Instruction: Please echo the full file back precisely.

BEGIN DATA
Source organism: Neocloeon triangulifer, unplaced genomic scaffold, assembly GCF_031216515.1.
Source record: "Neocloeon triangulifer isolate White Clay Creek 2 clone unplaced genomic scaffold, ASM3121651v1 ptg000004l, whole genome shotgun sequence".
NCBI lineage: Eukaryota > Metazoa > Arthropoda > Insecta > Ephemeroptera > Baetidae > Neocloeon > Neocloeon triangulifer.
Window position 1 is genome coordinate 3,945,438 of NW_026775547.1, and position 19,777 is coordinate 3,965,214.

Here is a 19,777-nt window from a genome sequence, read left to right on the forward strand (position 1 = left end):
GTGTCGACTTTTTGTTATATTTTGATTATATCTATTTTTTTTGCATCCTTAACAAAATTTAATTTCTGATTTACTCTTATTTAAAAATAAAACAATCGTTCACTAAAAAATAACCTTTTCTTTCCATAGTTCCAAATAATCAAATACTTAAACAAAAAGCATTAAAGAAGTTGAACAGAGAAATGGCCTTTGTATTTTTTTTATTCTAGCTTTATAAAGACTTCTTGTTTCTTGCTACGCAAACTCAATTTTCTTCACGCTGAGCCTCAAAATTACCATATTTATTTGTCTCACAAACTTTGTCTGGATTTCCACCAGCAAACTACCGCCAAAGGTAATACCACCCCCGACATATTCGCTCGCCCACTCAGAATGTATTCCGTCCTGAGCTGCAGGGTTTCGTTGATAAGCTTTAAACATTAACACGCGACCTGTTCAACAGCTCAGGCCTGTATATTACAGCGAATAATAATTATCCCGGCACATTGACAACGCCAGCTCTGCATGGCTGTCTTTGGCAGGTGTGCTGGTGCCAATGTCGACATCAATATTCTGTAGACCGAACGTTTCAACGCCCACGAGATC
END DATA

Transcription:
Source organism: Neocloeon triangulifer, unplaced genomic scaffold, assembly GCF_031216515.1.
Source record: "Neocloeon triangulifer isolate White Clay Creek 2 clone unplaced genomic scaffold, ASM3121651v1 ptg000004l, whole genome shotgun sequence".
NCBI lineage: Eukaryota > Metazoa > Arthropoda > Insecta > Ephemeroptera > Baetidae > Neocloeon > Neocloeon triangulifer.
Window position 1 is genome coordinate 3,945,438 of NW_026775547.1, and position 19,777 is coordinate 3,965,214.

Here is a 19,777-nt window from a genome sequence, read left to right on the forward strand (position 1 = left end):
GTGTCGACTTTTTGTTATATTTTGATTATATCTATTTTTTTTGCATCCTTAACAAAATTTAATTTCTGATTTACTCTTATTTAAAAATAAAACAATCGTTCACTAAAAAATAACCTTTTCTTTCCATAGTTCCAAATAATCAAATACTTAAACAAAAAGCATTAAAGAAGTTGAACAGAGAAATGGCCTTTGTATTTTTTTTATTCTAGCTTTATAAAGACTTCTTGTTTCTTGCTACGCAAACTCAATTTTCTTCACGCTGAGCCTCAAAATTACCATATTTATTTGTCTCACAAACTTTGTCTGGATTTCCACCAGCAAACTACCGCCAAAGGTAATACCACCCCCGACATATTCGCTCGCCCACTCAGAATGTATTCCGTCCTGAGCTGCAGGGTTTCGTTGATAAGCTTTAAACATTAACACGCGACCTGTTCAACAGCTCAGGCCTGTATATTACAGCGAATAATAATTATCCCGGCACATTGACAACGCCAGCTCTGCATGGCTGTCTTTGGCAGGTGTGCTGGTGCCAATGTCGACATCAATATTCTGTAGACCGAACGTTTCAACGCCCACGAGATC